Major League Baseball may have an expanded video replay system in place for next season, Vice President for Baseball Operations Joe Torre said today.
Torre presented team owners with an update on replay at meetings held the last two days in New York, an agenda item that received added focus after two mistakes by umpires in the past week drew criticism from the commissioner’s office.
“We’re just trying to do what makes sense for the game,” Torre said at a news conference. “You could start replaying stuff from the first inning on and then time the game by your calendar. We have rhythm in this game that we don’t want to disrupt.”
Torre said technology has to complement what MLB wants to implement and decisions still have to be made on how extensively replay would be used. Currently, replay is only used to review home runs -- whether they’re fair or foul, cleared the fence or were subject to fan interference.
“Right now it’s just trying to make a decision on how to go about it and what we think is most important to take a look at,” Torre said. “We’re hopeful that replay will be in place by 2014.”
Torre said the only thing not being considered for expanded review is judgment calls by umpires such as balls and strikes. Tag and trap plays may be reviewed, as could balls hit down the foul lines, with baseball looking at employing a system similar to that used by tennis on line calls.
On May 9, MLB said umpires had made an “improper call” by disallowing a game-tying home run by the Oakland Athletics against the Cleveland Indians. The umpiring crew determined that video evidence wasn’t convincing enough to overturn the ruling on the field of a double, even though television replays showed the ball hit a metal railing several feet above the left-field fence and ricochet onto the field.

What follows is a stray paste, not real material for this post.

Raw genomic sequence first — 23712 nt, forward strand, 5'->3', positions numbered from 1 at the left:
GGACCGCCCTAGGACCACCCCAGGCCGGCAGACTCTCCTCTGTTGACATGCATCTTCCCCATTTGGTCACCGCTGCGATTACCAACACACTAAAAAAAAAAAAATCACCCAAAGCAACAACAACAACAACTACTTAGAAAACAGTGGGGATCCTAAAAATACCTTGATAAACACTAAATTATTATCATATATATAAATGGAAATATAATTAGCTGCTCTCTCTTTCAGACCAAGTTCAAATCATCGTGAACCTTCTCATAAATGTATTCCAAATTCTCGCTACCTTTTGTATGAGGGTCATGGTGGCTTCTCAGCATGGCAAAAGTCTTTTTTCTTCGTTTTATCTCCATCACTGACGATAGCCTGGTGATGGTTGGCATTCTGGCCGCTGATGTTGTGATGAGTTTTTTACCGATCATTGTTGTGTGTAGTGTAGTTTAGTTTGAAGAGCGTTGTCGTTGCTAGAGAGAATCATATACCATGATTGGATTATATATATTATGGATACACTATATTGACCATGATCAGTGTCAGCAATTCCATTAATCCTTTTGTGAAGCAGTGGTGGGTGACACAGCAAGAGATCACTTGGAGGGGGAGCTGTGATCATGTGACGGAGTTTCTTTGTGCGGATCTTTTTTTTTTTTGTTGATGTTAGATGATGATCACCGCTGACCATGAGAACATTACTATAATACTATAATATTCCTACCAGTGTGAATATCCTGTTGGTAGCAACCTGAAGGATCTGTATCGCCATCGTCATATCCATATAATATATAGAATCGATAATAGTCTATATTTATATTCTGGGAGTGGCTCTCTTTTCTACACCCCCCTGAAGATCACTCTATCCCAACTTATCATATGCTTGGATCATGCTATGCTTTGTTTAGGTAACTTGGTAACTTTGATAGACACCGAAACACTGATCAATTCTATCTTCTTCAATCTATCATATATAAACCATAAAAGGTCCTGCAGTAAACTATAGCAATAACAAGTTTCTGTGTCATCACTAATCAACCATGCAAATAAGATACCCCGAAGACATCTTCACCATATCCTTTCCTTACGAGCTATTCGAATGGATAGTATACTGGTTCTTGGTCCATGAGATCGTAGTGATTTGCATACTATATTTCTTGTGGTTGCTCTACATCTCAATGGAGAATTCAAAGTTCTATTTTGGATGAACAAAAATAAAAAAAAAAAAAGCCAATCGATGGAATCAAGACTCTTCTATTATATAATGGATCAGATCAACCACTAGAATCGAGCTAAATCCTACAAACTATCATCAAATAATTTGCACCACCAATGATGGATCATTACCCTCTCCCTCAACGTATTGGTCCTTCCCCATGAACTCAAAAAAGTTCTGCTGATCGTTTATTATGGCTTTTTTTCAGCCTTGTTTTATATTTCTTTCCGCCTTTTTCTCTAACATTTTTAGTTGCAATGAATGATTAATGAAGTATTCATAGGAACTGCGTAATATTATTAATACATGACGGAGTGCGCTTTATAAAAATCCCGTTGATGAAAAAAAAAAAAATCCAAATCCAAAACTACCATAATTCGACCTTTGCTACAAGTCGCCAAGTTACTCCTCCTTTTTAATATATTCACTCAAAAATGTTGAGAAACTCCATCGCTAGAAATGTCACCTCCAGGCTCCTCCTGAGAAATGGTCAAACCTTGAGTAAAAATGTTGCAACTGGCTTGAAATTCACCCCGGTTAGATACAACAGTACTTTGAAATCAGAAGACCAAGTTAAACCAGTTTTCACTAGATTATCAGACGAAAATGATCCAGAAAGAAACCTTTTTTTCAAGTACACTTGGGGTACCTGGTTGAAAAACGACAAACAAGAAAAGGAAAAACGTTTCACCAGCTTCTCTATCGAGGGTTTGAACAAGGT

“I’ve been approached many times with people saying, ‘Why don’t you just put a couple guys in the booth and that should solve it?’” Torre said about calls for baseball having a separate replay official. “Well, this past week we had three umpires look at the replay and they got it wrong, unfortunately. It’s not always that easy.”
Two days after the mistake in the Oakland-Cleveland game, MLB suspended umpire Fieldin Culbreth for two games for failing to follow the rules involving replacing pitchers in a game between the Los Angeles Angels and Houston Astros. Expanded replay wouldn’t have played a role in that case.
Torre said he hopes to have specific replay proposals to present at the next league meeting in August and that whatever system is implemented won’t be a “knee-jerk thing.”
“We just can’t throw something to somebody and say, ‘Here, we’re going to do this tomorrow,” Torre said. “We need to make sure when we do roll it out that we’re prepared and training is a part of it.”